Rest, relaxation & 3 great reads

Last month I coped with my son leaving home by sending him off to uni with 3 important things (you can read that post here). I spent the first few days of his absence drifting sadly around the house. It was when I lit a candle in his bedroom I knew I had to get out and do something productive so I dashed to Asda to stock up on chocolate. When I arrived I reminded myself how well I was doing on my sugar free diet, how much better I felt and so instead of a bar of dairy milk I headed into the in-store travel agent and bought a holiday to Lanzarote instead (and it was fun explaining that impromptu purchase to my husband).

Days later myself, my youngest son and my husband were on a beach. It was an odd sensation, trying to relax. It was the first time, in a long time, I hadn’t had a looming deadline from my publisher. I deliberately hadn’t packed my laptop, instead I’d taken a stack of books and I intended to read *whispers* for pleasure.

Historically I used to read a couple of novels a week but in the last few years I’ve been so busy writing my own books there’s been little time for reading. On the occasions I’ve managed to snatch precious minutes from my day, I’ve ended up reading one of the huge pile of proofs in my study awaiting quotes which all tend to be psychological thrillers as that’s the genre I write in. On my break, I was determined to read something different, and I did.

The One With Hidden Depths – First on my list was Graham Norton’s cozy crime debut ‘Holding.’ I’ve long been a huge Graham Norton fan. I pre-ordered this the second it was announced but I’ve been putting off reading it because… if I’m honest, because I thought it might not be very good. Sorry Graham. 

I dove into the pages expecting them to be peppered with brash humour, outrageous jokes, which I wasn’t sure how would translate into a novel, but what I found was a gentle story set in rural Ireland, sensitively written by someone who knew his characters inside out. The gradual unfurling is slow but I like that in a story. There’s a depth to the characterisation you rarely find in debuts. So much so I googled whether Graham had a ghost writer, apparently he didn’t. There’s a vulnerability surrounding the small community featured in this story, that doesn’t come from the characters alone. I’ve since bought Graham’s second novel ‘A Keeper’ and I won’t leave it too long before I read it.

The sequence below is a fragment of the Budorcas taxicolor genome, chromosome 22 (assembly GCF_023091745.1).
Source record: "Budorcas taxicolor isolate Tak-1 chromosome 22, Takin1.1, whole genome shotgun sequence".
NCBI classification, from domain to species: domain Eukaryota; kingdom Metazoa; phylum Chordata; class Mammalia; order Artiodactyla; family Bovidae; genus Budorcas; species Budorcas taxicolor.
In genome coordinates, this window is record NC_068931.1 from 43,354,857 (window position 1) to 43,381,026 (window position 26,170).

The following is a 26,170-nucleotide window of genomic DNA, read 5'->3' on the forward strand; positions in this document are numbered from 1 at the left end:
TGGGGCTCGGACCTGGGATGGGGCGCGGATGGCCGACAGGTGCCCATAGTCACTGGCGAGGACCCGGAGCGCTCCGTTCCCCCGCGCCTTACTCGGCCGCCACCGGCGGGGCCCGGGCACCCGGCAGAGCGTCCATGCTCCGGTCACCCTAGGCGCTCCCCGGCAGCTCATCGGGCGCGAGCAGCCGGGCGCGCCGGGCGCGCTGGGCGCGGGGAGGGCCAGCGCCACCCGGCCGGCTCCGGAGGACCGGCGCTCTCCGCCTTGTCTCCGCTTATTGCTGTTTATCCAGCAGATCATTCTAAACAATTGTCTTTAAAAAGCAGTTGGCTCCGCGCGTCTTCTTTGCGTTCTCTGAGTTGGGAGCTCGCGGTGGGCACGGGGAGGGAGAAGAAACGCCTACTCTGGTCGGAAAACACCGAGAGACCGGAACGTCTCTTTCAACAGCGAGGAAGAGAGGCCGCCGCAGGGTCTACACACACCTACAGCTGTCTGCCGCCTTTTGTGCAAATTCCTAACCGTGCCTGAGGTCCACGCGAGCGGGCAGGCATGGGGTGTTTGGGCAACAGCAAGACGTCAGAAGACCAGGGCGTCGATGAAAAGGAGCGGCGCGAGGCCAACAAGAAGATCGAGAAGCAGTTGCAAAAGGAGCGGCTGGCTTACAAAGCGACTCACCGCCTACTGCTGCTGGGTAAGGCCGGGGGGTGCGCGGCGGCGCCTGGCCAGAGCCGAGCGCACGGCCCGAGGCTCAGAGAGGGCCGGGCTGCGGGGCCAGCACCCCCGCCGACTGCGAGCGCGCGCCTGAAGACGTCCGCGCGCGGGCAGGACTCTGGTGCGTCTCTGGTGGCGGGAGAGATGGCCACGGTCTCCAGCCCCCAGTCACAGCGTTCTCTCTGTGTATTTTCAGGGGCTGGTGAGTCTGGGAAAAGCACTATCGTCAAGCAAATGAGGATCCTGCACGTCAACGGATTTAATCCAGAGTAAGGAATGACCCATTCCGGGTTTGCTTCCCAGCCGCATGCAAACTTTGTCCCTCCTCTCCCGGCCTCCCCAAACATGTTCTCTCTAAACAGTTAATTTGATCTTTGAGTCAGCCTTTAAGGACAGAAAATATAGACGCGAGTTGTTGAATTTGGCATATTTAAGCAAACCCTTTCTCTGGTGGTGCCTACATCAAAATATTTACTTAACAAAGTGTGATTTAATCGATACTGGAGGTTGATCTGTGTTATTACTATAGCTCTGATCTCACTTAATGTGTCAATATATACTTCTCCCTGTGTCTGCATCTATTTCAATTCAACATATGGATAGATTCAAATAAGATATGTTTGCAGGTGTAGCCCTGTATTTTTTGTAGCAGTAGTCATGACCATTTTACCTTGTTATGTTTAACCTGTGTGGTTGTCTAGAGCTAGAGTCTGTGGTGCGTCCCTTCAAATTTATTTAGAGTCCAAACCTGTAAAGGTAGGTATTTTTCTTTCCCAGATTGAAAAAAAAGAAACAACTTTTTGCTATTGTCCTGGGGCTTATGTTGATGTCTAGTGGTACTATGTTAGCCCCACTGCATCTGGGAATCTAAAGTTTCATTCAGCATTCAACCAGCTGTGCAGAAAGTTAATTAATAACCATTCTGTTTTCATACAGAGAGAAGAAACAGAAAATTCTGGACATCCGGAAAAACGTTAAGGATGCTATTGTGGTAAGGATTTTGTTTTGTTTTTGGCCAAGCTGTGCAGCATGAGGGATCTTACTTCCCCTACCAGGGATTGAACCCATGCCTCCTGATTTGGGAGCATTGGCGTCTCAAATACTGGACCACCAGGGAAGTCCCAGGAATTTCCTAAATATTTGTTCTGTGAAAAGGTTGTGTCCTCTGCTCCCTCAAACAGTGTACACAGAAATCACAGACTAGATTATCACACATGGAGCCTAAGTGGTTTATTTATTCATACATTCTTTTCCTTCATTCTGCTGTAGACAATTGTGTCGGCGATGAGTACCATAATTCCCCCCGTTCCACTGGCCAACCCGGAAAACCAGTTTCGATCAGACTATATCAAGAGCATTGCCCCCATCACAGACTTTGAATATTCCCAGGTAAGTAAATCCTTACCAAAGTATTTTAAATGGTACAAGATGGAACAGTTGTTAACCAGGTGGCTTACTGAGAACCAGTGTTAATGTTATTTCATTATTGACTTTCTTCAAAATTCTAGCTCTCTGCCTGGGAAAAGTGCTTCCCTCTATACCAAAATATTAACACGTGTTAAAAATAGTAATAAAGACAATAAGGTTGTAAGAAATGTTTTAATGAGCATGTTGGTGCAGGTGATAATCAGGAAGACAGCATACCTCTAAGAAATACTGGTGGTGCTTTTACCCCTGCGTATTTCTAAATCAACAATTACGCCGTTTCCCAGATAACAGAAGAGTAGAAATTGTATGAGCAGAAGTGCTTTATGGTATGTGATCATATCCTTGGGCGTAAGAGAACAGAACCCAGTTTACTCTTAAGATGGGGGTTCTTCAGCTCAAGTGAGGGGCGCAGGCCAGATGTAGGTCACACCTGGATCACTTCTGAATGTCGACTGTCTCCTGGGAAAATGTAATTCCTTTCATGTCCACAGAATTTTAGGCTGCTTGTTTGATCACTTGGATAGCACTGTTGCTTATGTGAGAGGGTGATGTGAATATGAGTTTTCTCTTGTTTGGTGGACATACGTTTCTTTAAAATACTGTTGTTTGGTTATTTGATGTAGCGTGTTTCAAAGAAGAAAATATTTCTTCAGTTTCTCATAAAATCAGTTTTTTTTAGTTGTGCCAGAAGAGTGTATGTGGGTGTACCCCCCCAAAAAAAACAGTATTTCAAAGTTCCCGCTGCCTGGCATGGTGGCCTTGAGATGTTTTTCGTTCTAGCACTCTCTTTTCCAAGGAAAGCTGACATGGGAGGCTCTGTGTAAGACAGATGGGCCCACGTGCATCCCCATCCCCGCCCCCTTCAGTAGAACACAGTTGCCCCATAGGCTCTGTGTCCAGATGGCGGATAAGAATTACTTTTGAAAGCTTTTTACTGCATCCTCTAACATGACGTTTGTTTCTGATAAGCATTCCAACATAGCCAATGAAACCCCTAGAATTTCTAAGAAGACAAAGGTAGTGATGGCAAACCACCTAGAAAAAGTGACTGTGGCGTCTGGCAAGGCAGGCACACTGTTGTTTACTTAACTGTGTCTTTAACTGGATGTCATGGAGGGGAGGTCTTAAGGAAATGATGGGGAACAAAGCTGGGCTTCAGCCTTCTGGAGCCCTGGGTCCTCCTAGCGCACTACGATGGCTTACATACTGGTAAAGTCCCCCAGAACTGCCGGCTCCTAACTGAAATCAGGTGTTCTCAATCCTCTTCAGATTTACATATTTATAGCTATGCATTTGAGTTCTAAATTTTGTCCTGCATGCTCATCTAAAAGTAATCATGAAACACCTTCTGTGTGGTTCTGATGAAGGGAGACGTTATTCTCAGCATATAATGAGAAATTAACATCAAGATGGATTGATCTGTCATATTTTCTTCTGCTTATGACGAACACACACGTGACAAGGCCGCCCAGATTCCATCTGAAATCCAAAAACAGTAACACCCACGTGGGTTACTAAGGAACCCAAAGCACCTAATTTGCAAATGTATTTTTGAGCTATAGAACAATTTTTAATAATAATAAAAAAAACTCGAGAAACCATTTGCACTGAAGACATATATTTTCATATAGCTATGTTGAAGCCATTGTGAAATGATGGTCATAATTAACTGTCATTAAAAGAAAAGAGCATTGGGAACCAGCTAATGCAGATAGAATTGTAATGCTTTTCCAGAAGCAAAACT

The Chilling One – Next up was ‘The Taking of Annie Thorne’ by C.J. Tudor. As a teenager I was a real horror buff and a big fan of Stephen King but as I’ve got older I’ve… I’ve grown into a bit of a wuss  I suppose and so I tend to shy away from the genre. That said when Steven King recommends a writer you sit up and listen and that, along with the fabulous cover, swayed me into putting on my big girl pants and diving in. Goodness. This book is creepy. Right from the start a sense of unease settled over me, despite my brilliant backdrop of blue skies and golden sands. This story is so atmospheric with a refreshingly unique voice. I do love it when I start off loathing a character but the writer gradually draws me in until I’m rooting for them. I’m glad I didn’t read this alone at night, but I’m so very glad I read it. 

The Weepy One – A writer friend of mine recommended ‘Bitter’ by Francesca Jakobi to me and told me I’d love it, and she was right. I find it utterly fascinating when a story is based on some semblance of truth and this one, based on Francesca’s grandmother, drew me in completely. It could have been hard to picture a time when divorce was scandalous and single parent families an oddity but thanks to the evocative writing I was right there with the beautifully crafted characters, living out their obsessions with them. This book is thoughtful, heartbreaking and utterly compelling. I am desperate to know what happened after the final pages. 

Aside from reading, it was a fabulous holiday which kicked off to a thrilling start when we popped into WH Smith’s at the airport and found ‘The Surrogate‘ on the shelves. Once we’d arrived, we hired a car but didn’t explore this gorgeous island nearly enough which is a good reason to return (although we did stumble across a fabulous bookshop who stocked ‘The Sister‘ – hurrah!) What we did do in-between reading was wade into the sea to feed the flurry of fish with cooked vegetables we saved from lunch.